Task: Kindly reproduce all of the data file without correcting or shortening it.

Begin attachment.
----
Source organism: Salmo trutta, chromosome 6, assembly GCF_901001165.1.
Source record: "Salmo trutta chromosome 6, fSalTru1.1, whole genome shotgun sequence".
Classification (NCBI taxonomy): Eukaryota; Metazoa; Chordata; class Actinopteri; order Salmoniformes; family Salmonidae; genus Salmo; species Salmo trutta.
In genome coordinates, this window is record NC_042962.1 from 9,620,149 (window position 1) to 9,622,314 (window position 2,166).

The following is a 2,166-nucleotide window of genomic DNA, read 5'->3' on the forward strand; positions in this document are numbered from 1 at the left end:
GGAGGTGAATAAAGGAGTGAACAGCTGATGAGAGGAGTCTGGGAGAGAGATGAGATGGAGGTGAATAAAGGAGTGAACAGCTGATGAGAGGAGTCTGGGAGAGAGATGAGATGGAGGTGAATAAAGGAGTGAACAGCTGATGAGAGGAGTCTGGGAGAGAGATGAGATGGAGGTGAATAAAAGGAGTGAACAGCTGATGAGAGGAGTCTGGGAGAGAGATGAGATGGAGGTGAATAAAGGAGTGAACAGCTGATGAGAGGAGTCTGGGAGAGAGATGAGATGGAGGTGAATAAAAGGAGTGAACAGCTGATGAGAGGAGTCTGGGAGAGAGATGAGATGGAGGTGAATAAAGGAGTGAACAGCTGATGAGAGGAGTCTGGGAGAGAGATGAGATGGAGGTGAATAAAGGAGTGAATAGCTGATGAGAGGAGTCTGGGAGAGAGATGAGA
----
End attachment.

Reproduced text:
Source organism: Salmo trutta, chromosome 6, assembly GCF_901001165.1.
Source record: "Salmo trutta chromosome 6, fSalTru1.1, whole genome shotgun sequence".
Classification (NCBI taxonomy): Eukaryota; Metazoa; Chordata; class Actinopteri; order Salmoniformes; family Salmonidae; genus Salmo; species Salmo trutta.
In genome coordinates, this window is record NC_042962.1 from 9,620,149 (window position 1) to 9,622,314 (window position 2,166).

The following is a 2,166-nucleotide window of genomic DNA, read 5'->3' on the forward strand; positions in this document are numbered from 1 at the left end:
GGAGGTGAATAAAGGAGTGAACAGCTGATGAGAGGAGTCTGGGAGAGAGATGAGATGGAGGTGAATAAAGGAGTGAACAGCTGATGAGAGGAGTCTGGGAGAGAGATGAGATGGAGGTGAATAAAGGAGTGAACAGCTGATGAGAGGAGTCTGGGAGAGAGATGAGATGGAGGTGAATAAAAGGAGTGAACAGCTGATGAGAGGAGTCTGGGAGAGAGATGAGATGGAGGTGAATAAAGGAGTGAACAGCTGATGAGAGGAGTCTGGGAGAGAGATGAGATGGAGGTGAATAAAAGGAGTGAACAGCTGATGAGAGGAGTCTGGGAGAGAGATGAGATGGAGGTGAATAAAGGAGTGAACAGCTGATGAGAGGAGTCTGGGAGAGAGATGAGATGGAGGTGAATAAAGGAGTGAATAGCTGATGAGAGGAGTCTGGGAGAGAGATGAGA